Indonesia (IDN)

Authors:

M. Irsyam., L. Faizal, D. Natawidjaja, I. Meilano, S. Widiyantoro, W. Triyoso, A. Rudiyanto, S. Hidayati, M. Asrurifak, M. Ridwan, P. Cummins

Summary

The 2017 seismic hazard model for Indonesia was developed by the Team for Updating Seismic Hazard Maps of Indonesia of the National Center for Earthquake Studies, Indonesia. (Irsyam et al., 2017). The model builds on the experience collected throughout the last 15 years and on international collaborations notably with the United States Geological Survey (USGS) and Geoscience Australia. The model was originally produced partly using the NSHMP software of the USGS and partly in the OpenQuake (OQ) engine. To achieve an entirely OQ implementation, part of the model has been translated from its original format into OQ.

Information about the OQ model versions and input files can be found on the Results and Dissemination page.

Interactive Viewer

The viewer below depicts the seismic sources and hazard results in terms of PGA for a return period of 475 years. Click on the menu in the upper right corner to select the layer.

viewer_legend

Tectonic overview

Indonesia is one of the most tectonically complex nations on Earth. The majority of the country is on continental and transitional crust of Indochina, and many oceanic plates and microplates subduct under this more buoyant crust. A continuous subduction zone from offshore Myanmar to Papua forms the south and west border of the country, where crust of the Indian and Australian plate dives beneath Indonesia, creating great megathrust earthquakes as well as smaller, shallower faults and volcanoes in the upper plate that can be very hazardous. To the east, very complicate and poorly understood subduction systems also create the potential for damaging earthquakes throughout Sulawesi, the Moluccas, Papua, Timor and eastern Borneo, and the many smaller intervening isles.

Basic Datasets

See Irsyam et al. (2017) for a description of the datasets used for developing the hazard model.

Hazard Model

Seismic Source Characterisation

The seismic source characterisation (SSC) consists of various seismic source typologies to describe earthquake occurrence in different tectonic settings. Distributed seismicity is used to model both active shallow and deep intraslab seismicity, while fault sources are used to model seismicity occurring on shallow crustal faults and large subduction interface events.

The OQ implementation uses three OQ source typologies. The background (gridded) seismicity models are implemented as collections of Point Sources. Crustal faults are modelled using Simple Fault Sources, and and subduction faults are modeled using Complex Fault Sources. The OQ sources are depicted in the interactive viewer.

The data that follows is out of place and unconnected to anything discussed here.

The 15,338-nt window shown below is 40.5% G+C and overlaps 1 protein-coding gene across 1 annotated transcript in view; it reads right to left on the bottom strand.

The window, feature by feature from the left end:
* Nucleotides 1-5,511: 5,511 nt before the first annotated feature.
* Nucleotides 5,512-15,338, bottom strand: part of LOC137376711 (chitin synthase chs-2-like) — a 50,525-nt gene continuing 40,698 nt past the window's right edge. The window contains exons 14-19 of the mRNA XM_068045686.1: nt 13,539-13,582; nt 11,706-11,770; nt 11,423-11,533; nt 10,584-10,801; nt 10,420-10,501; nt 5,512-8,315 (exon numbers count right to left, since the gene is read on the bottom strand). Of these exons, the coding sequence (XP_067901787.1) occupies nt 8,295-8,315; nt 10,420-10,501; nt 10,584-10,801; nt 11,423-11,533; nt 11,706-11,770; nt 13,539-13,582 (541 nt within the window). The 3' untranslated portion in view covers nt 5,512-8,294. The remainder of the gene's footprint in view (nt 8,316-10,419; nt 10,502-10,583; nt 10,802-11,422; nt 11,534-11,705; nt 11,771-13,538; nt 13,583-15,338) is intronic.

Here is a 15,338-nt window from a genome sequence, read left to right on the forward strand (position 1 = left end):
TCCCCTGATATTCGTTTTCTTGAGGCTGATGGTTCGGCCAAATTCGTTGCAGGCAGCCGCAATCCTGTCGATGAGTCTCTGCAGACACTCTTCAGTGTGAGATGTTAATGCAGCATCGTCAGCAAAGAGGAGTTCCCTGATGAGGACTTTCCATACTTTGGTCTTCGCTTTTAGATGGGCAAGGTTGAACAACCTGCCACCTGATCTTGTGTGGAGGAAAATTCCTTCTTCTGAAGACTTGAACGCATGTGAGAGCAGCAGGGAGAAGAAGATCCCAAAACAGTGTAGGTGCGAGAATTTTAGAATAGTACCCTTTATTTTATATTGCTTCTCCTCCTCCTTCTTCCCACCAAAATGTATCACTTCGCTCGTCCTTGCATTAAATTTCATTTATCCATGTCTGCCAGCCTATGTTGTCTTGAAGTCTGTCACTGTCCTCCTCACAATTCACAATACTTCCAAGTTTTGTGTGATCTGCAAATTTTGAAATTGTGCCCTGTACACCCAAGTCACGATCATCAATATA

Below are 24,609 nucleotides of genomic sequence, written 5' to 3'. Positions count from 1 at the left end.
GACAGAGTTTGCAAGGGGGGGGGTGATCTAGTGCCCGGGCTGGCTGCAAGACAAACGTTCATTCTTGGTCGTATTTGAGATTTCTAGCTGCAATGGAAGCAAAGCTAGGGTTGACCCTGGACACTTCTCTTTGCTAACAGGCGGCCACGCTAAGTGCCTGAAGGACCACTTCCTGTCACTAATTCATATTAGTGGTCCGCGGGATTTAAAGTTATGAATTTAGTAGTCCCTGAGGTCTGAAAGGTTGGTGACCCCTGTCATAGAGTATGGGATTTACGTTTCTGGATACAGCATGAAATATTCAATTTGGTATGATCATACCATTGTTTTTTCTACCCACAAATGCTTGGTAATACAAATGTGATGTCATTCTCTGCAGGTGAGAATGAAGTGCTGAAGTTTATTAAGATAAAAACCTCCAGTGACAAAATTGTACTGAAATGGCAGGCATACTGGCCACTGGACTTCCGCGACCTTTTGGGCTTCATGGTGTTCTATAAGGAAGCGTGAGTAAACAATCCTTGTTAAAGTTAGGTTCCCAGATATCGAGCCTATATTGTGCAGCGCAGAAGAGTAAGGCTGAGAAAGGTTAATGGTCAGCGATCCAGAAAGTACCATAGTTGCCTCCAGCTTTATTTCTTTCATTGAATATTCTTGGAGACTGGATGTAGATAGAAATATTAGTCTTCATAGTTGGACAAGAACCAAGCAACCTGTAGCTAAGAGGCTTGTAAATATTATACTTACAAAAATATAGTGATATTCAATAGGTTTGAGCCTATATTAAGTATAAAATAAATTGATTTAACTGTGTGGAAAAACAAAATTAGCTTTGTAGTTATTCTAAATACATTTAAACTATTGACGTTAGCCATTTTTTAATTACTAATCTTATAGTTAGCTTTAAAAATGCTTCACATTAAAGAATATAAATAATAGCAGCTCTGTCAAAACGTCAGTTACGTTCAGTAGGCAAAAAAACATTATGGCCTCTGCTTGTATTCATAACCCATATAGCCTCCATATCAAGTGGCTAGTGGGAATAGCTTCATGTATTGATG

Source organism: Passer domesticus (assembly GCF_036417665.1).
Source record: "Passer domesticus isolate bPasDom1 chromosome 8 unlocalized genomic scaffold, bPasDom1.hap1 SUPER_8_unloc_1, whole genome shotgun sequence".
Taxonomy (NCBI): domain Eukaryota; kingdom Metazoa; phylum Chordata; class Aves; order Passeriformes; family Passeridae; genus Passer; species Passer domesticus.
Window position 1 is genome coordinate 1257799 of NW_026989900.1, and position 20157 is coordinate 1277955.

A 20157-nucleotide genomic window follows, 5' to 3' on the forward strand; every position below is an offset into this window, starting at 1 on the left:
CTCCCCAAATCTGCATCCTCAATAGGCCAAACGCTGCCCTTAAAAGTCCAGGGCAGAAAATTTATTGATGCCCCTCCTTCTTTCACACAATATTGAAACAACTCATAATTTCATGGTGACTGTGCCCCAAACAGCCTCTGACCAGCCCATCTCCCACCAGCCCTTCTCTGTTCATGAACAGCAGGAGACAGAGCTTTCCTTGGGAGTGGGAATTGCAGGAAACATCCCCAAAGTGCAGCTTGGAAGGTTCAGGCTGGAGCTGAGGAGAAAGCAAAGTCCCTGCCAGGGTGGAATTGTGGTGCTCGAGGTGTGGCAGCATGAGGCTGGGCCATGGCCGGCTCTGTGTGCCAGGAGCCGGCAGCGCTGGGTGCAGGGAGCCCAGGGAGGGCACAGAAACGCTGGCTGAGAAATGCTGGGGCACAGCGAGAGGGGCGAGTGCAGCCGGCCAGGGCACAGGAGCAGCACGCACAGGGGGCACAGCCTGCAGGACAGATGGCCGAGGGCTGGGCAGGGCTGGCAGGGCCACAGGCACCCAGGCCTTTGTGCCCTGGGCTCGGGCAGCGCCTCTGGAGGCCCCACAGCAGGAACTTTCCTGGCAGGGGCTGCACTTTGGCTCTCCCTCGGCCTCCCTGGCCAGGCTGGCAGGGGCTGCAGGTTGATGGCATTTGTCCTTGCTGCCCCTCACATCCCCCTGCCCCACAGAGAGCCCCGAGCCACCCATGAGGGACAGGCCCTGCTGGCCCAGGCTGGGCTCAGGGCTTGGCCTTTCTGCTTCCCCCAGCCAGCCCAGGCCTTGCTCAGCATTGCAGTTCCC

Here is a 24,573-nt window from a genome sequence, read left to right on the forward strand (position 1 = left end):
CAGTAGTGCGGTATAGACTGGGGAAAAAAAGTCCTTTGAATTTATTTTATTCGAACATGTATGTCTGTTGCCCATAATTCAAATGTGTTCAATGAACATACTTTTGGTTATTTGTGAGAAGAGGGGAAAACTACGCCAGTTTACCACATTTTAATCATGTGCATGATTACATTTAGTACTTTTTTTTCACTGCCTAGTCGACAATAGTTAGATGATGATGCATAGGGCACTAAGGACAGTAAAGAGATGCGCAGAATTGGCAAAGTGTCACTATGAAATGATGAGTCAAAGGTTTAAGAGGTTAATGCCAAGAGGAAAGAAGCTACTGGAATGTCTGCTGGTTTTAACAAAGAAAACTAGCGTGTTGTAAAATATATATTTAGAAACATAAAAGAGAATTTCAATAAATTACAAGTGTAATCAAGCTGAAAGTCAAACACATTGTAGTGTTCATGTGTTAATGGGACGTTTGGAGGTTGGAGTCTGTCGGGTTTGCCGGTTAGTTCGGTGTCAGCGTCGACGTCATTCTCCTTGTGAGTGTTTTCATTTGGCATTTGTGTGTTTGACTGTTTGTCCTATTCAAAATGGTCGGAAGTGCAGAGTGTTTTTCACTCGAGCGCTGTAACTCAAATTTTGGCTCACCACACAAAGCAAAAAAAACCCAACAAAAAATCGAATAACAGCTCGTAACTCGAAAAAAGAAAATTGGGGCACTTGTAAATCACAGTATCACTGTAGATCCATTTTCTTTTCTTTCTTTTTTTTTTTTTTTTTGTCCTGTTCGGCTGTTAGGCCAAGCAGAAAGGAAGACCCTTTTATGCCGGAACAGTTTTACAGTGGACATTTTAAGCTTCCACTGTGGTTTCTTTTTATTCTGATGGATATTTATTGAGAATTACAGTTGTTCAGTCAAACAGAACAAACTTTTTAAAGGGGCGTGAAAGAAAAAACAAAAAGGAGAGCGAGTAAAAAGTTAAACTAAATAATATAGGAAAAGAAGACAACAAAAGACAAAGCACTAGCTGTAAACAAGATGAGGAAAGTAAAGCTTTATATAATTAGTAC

Ground Motion Characterisation

The table below shows the ground motion characterisation (GMC), which is comprised of a set of ground motion prediction equations (GMPEs). The GMM for the 2017 Indonesia model distinguishes between three main tectonic regions: Active Shallow Crust, Subduction Interface, and Subduction Inslab.

Epistemic Uncertainties

For every tectonic region, epistemic uncertainty is considered by using multiple GMPEs, each with an associated logic tree weight.

Active Shallow Crust Weight
BooreAtkinson2008 0.2
CampbellBozorgnia2008 0.2
ChiouYoungs2008 0.2
BooreEtAl2014 0.133
CampbellBozorgnia2014 0.133
ChiouYoungs2014 0.134
Subduction Interface Weight
YoungsEtAl1997SInter 0.15
AtkinsonBoore2003SInter 0.15
ZhaoEtAl2006SInter 0.3
AbrahamsonEtAl2015SInter 0.4
Subduction Inslab Weight
Geomatrix1993SSlabNSHMP2008 0.333
AtkinsonBoore2003SSlabNSHMP2008 0.333
AtkinsonBoore2003SSlabCascadiaNSHMP2008 0.334

Results

Hazard curves were computed with the OQ engine for peak ground acceleration (PGA) and spectral acceleration (SA) at 0.2s, 0.5s, 1.0s, and 2s. The computation was performed on a grid of 51725 sites (spaced at approximately 10 km) with reference soil conditions with shear wave velocity in the upper 30 meters (Vs30) of 760-800 m/s.

The hazard map for PGA corresponding to a 10% probability of exceedance in 50 years (475 year return period), can be seen using the interactive viewer. For a more comprehensive set of hazard and risk results, please see the GEM Visualization Tools.

References

M. Irsyam, S. Widiyantoro, D. Natawidjaja, I. Meilano, A. Rudiyanto, S. Hidayati, W. Triyoso, N. R. Hanifa, D. Djarwadi, L. Faizal, Sunarjito (editor), Team for Updating of Seismic Hazard Maps of Indonesia 2017. 2017. Earthquake Source and Hazard Maps of Indonesia 2017. National Center for Earthquake Studies (PusGen), Research Center for Housing and Human Settlement, Directorate General for Research and Development, Ministry oof Public Works and People Housing, ISBN 978-602-5489-01-3. (in Indonesian)

Irsyam, M., Natawijaya D. H., Daryono M.R., Widiyantoro S., Asrurifak M., Meilano I., Triyoso W., Hidayati S., Rudiyanto A., Sabaruddin A., Faisal L. (2017). Development of new seismic hazard maps of Indonesia 2017. In Proceedings of the19th International Conference on Soil Mechanics and Geotechnical Engineering, Seoul 2017.